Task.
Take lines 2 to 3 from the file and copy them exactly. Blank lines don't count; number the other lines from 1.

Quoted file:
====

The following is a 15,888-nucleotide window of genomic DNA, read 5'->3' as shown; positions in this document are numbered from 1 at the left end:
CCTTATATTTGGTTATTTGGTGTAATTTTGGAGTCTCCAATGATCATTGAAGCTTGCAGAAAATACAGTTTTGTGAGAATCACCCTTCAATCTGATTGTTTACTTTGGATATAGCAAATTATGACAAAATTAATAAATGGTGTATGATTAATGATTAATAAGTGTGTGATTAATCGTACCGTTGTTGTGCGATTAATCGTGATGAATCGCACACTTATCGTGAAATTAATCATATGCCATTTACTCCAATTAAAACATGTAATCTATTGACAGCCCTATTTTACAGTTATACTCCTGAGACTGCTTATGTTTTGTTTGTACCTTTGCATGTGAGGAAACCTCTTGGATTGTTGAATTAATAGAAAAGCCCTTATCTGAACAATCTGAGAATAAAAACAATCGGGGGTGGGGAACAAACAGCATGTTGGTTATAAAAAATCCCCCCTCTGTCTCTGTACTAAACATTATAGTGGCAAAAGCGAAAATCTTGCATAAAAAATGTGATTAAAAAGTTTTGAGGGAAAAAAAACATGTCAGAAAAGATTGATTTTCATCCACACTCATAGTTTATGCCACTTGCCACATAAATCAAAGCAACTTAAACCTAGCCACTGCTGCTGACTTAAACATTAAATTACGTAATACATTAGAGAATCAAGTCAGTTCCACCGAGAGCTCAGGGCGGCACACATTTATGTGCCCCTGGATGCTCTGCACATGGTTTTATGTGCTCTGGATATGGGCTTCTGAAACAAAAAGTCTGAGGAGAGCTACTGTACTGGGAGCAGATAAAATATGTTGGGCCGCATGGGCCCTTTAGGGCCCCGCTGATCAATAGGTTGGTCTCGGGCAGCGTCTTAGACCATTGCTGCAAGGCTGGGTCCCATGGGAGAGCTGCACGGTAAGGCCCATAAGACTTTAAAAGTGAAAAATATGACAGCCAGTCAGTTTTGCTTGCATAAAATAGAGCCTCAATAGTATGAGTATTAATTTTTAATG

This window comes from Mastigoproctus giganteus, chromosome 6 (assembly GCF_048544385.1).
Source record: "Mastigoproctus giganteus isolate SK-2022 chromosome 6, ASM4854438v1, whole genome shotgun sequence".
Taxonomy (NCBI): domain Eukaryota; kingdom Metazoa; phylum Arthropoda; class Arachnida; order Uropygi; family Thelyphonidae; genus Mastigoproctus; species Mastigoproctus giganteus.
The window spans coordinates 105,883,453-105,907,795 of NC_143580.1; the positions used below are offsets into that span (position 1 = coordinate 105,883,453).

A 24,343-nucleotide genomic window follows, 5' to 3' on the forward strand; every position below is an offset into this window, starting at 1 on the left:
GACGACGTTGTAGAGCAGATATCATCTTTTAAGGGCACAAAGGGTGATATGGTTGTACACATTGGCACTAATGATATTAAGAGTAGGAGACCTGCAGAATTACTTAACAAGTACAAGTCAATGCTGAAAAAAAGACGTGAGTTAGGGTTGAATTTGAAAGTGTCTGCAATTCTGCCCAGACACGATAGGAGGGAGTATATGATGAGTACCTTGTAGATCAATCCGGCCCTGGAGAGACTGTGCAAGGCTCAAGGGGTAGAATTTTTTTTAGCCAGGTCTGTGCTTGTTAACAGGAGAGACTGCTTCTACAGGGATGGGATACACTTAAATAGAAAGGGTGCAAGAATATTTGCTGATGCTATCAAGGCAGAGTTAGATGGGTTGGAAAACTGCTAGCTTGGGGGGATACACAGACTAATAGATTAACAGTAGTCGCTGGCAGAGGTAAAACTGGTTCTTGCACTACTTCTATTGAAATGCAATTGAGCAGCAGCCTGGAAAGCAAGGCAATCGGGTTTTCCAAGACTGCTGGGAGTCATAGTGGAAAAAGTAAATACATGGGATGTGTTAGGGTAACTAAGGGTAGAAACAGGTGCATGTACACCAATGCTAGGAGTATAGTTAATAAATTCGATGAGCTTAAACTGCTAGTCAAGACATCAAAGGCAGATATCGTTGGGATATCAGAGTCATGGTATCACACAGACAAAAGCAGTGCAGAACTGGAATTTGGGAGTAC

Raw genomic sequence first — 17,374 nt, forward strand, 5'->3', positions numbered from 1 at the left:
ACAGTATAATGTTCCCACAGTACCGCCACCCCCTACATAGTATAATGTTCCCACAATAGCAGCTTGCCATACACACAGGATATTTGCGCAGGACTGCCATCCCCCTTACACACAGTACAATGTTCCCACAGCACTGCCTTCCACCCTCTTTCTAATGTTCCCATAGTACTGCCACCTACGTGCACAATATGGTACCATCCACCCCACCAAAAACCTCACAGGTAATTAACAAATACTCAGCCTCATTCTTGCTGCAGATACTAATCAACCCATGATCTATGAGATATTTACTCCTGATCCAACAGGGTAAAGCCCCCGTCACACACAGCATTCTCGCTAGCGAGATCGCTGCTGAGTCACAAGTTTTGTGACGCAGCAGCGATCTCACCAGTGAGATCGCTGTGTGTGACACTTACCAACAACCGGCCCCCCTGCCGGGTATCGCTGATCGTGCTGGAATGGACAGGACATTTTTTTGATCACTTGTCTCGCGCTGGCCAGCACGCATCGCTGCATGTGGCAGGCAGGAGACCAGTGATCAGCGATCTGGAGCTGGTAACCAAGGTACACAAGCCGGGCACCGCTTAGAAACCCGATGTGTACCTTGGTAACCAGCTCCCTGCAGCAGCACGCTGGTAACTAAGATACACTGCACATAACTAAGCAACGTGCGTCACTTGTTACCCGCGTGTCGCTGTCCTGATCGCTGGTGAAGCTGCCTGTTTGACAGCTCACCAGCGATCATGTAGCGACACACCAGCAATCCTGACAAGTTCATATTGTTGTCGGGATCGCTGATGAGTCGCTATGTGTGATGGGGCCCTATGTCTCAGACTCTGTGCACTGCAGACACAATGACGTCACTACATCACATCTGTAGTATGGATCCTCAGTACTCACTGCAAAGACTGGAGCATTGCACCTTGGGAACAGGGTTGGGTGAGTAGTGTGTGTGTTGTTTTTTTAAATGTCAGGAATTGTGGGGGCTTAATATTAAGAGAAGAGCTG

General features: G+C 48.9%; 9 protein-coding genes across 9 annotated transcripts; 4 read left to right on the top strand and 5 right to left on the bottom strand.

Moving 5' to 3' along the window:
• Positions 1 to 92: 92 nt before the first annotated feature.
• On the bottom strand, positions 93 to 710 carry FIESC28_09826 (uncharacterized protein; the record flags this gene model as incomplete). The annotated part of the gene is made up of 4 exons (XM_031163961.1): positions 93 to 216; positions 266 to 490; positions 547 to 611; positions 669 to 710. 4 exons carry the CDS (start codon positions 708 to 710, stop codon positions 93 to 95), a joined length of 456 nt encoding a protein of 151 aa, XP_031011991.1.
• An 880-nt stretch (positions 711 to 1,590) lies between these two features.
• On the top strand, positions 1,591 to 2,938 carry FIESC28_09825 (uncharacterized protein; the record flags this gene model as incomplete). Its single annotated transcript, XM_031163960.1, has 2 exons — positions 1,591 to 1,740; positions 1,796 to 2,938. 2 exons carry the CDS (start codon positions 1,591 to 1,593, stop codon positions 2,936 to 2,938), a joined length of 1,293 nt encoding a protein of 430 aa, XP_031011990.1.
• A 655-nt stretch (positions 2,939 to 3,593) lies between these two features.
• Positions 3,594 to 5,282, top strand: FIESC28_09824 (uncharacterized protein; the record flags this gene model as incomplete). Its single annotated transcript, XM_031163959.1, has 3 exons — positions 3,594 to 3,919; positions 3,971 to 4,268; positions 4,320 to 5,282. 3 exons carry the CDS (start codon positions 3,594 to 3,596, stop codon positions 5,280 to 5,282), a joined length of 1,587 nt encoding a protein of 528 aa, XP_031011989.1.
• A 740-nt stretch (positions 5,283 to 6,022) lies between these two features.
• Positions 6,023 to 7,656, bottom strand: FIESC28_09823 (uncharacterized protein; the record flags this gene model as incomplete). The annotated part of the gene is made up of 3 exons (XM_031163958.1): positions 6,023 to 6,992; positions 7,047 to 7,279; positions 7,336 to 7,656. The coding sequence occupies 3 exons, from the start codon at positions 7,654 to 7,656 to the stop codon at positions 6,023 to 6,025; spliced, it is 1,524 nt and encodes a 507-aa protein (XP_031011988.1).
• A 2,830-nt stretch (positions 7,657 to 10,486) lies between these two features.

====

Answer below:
CCTTATATTTGGTTATTTGGTGTAATTTTGGAGTCTCCAATGATCATTGAAGCTTGCAGAAAATACAGTTTTGTGAGAATCACCCTTCAATCTGATTGTTTACTTTGGATATAGCAAATTATGACAAAATTAATAAATGGTGTATGATTAATGATTAATAAGTGTGTGATTAATCGTACCGTTGTTGTGCGATTAATCGTGATGAATCGCACACTTATCGTGAAATTAATCATATGCCATTTACTCCAATTAAAACATGTAATCTATTGACAGCCCTATTTTACAGTTATACTCCTGAGACTGCTTATGTTTTGTTTGTACCTTTGCATGTGAGGAAACCTCTTGGATTGTTGAATTAATAGAAAAGCCCTTATCTGAACAATCTGAGAATAAAAACAATCGGGGGTGGGGAACAAACAGCATGTTGGTTATAAAAAATCCCCCCTCTGTCTCTGTACTAAACATTATAGTGGCAAAAGCGAAAATCTTGCATAAAAAATGTGATTAAAAAGTTTTGAGGGAAAAAAAACATGTCAGAAAAGATTGATTTTCATCCACACTCATAGTTTATGCCACTTGCCACATAAATCAAAGCAACTTAAACCTAGCCACTGCTGCTGACTTAAACATTAAATTACGTAATACATTAGAGAATCAAGTCAGTTCCACCGAGAGCTCAGGGCGGCACACATTTATGTGCCCCTGGATGCTCTGCACATGGTTTTATGTGCTCTGGATATGGGCTTCTGAAACAAAAAGTCTGAGGAGAGCTACTGTACTGGGAGCAGATAAAATATGTTGGGCCGCATGGGCCCTTTAGGGCCCCGCTGATCAATAGGTTGGTCTCGGGCAGCGTCTTAGACCATTGCTGCAAGGCTGGGTCCCATGGGAGAGCTGCACGGTAAGGCCCATAAGACTTTAAAAGTGAAAAATATGACAGCCAGTCAGTTTTGCTTGCATAAAATAGAGCCTCAATAGTATGAGTATTAATTTTTAATG

This window comes from Mastigoproctus giganteus, chromosome 6 (assembly GCF_048544385.1).